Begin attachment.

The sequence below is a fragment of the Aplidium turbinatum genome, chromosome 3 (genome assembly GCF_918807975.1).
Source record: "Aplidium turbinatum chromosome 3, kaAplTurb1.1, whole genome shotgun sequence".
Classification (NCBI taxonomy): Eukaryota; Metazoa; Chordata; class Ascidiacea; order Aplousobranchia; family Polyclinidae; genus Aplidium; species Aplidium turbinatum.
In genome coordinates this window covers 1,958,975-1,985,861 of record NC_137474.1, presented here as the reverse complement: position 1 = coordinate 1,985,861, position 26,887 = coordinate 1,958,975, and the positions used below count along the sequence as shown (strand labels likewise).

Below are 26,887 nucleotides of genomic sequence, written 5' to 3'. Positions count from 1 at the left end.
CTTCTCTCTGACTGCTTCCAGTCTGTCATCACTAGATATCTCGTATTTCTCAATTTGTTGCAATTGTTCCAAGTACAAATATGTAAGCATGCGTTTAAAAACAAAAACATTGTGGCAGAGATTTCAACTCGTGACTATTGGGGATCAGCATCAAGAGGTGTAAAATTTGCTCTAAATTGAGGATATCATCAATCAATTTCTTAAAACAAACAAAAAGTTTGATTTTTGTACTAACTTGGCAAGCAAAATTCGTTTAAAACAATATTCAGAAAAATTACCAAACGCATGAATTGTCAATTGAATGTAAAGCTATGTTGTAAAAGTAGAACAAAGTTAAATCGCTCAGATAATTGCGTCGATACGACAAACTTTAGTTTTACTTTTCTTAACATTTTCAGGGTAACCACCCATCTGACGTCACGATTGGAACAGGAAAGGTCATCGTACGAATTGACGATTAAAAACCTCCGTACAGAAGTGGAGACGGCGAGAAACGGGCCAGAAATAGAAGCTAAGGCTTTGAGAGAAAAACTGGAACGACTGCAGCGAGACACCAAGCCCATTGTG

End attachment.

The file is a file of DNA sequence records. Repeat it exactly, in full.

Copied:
The sequence below is a fragment of the Aplidium turbinatum genome, chromosome 3 (genome assembly GCF_918807975.1).
Source record: "Aplidium turbinatum chromosome 3, kaAplTurb1.1, whole genome shotgun sequence".
Classification (NCBI taxonomy): Eukaryota; Metazoa; Chordata; class Ascidiacea; order Aplousobranchia; family Polyclinidae; genus Aplidium; species Aplidium turbinatum.
In genome coordinates this window covers 1,958,975-1,985,861 of record NC_137474.1, presented here as the reverse complement: position 1 = coordinate 1,985,861, position 26,887 = coordinate 1,958,975, and the positions used below count along the sequence as shown (strand labels likewise).

Below are 26,887 nucleotides of genomic sequence, written 5' to 3'. Positions count from 1 at the left end.
CTTCTCTCTGACTGCTTCCAGTCTGTCATCACTAGATATCTCGTATTTCTCAATTTGTTGCAATTGTTCCAAGTACAAATATGTAAGCATGCGTTTAAAAACAAAAACATTGTGGCAGAGATTTCAACTCGTGACTATTGGGGATCAGCATCAAGAGGTGTAAAATTTGCTCTAAATTGAGGATATCATCAATCAATTTCTTAAAACAAACAAAAAGTTTGATTTTTGTACTAACTTGGCAAGCAAAATTCGTTTAAAACAATATTCAGAAAAATTACCAAACGCATGAATTGTCAATTGAATGTAAAGCTATGTTGTAAAAGTAGAACAAAGTTAAATCGCTCAGATAATTGCGTCGATACGACAAACTTTAGTTTTACTTTTCTTAACATTTTCAGGGTAACCACCCATCTGACGTCACGATTGGAACAGGAAAGGTCATCGTACGAATTGACGATTAAAAACCTCCGTACAGAAGTGGAGACGGCGAGAAACGGGCCAGAAATAGAAGCTAAGGCTTTGAGAGAAAAACTGGAACGACTGCAGCGAGACACCAAGCCCATTGTG